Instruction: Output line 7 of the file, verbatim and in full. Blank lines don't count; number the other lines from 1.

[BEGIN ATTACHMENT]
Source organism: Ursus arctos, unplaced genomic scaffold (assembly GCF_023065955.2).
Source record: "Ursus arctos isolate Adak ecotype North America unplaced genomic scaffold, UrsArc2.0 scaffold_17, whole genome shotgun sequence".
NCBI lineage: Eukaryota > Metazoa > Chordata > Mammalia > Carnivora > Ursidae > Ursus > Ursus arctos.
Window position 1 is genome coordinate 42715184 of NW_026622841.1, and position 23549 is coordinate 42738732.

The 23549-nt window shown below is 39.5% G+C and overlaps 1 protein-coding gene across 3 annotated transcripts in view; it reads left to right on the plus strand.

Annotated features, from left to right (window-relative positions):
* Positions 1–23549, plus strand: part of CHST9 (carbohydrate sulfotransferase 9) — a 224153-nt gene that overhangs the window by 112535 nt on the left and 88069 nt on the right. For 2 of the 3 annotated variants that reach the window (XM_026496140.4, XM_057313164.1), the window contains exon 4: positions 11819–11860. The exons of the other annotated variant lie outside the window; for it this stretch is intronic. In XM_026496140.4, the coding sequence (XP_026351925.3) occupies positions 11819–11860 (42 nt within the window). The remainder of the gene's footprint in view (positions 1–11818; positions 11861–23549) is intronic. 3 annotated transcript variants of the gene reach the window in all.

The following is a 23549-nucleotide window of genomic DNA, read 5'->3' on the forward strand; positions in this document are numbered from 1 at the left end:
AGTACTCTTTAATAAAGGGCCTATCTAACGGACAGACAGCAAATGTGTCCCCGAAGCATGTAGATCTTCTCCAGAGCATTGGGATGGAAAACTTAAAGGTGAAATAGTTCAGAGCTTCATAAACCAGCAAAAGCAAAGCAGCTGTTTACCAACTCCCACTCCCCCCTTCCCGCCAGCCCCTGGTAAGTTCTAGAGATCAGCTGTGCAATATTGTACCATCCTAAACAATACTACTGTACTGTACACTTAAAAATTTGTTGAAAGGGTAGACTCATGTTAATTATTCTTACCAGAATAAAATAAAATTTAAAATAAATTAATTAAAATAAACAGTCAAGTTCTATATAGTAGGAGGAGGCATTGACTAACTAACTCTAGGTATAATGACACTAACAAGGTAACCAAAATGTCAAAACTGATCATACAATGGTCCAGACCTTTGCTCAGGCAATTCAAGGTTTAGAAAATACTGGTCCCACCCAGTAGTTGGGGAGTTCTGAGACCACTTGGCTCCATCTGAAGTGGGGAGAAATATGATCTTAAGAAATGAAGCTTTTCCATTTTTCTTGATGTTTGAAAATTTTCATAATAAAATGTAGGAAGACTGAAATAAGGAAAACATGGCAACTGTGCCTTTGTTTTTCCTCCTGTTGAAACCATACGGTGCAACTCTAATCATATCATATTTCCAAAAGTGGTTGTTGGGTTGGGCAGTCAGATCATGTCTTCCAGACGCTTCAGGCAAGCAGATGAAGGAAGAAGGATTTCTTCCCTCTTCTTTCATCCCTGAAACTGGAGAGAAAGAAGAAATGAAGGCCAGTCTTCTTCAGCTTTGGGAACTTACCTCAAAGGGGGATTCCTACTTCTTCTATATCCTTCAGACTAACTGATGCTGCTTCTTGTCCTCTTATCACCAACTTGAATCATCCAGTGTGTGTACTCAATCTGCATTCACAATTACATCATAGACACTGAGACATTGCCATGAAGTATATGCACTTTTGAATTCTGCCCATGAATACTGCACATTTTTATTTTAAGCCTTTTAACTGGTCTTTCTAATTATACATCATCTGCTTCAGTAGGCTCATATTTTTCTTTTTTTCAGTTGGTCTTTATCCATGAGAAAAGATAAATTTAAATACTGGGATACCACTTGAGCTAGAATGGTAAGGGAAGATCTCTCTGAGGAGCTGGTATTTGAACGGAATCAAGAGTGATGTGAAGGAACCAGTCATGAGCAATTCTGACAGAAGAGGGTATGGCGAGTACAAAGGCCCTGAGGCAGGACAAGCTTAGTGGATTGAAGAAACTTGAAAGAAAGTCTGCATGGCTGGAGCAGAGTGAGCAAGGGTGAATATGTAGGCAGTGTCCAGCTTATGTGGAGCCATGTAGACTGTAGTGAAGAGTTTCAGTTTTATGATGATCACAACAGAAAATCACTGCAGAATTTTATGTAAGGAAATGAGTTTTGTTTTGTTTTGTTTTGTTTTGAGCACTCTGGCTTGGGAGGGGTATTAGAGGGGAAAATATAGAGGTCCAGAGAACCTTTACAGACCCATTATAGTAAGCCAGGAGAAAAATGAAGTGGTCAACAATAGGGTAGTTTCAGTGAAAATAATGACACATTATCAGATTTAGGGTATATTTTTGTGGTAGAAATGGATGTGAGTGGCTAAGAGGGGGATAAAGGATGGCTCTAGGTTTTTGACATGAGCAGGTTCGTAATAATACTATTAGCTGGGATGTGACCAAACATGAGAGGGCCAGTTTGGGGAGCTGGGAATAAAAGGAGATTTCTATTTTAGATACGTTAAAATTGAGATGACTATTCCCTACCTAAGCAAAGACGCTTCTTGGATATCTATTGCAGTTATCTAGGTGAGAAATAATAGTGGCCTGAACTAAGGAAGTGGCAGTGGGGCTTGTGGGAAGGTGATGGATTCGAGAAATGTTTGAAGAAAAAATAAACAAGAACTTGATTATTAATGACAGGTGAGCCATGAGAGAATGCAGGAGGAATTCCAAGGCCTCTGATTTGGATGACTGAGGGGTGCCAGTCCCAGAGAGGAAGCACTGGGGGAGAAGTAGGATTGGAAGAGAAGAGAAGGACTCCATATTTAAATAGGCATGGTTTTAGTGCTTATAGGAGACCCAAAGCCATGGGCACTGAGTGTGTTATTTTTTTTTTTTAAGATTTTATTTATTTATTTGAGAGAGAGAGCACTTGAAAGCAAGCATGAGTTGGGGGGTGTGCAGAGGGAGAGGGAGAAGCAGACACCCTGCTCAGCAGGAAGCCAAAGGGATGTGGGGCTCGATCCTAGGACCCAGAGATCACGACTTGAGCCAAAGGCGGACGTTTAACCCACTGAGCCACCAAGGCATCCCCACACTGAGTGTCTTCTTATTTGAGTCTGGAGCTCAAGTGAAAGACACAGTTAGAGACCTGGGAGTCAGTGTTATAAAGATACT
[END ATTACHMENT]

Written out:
* Positions 1–23549, plus strand: part of CHST9 (carbohydrate sulfotransferase 9) — a 224153-nt gene that overhangs the window by 112535 nt on the left and 88069 nt on the right. For 2 of the 3 annotated variants that reach the window (XM_026496140.4, XM_057313164.1), the window contains exon 4: positions 11819–11860. The exons of the other annotated variant lie outside the window; for it this stretch is intronic. In XM_026496140.4, the coding sequence (XP_026351925.3) occupies positions 11819–11860 (42 nt within the window). The remainder of the gene's footprint in view (positions 1–11818; positions 11861–23549) is intronic. 3 annotated transcript variants of the gene reach the window in all.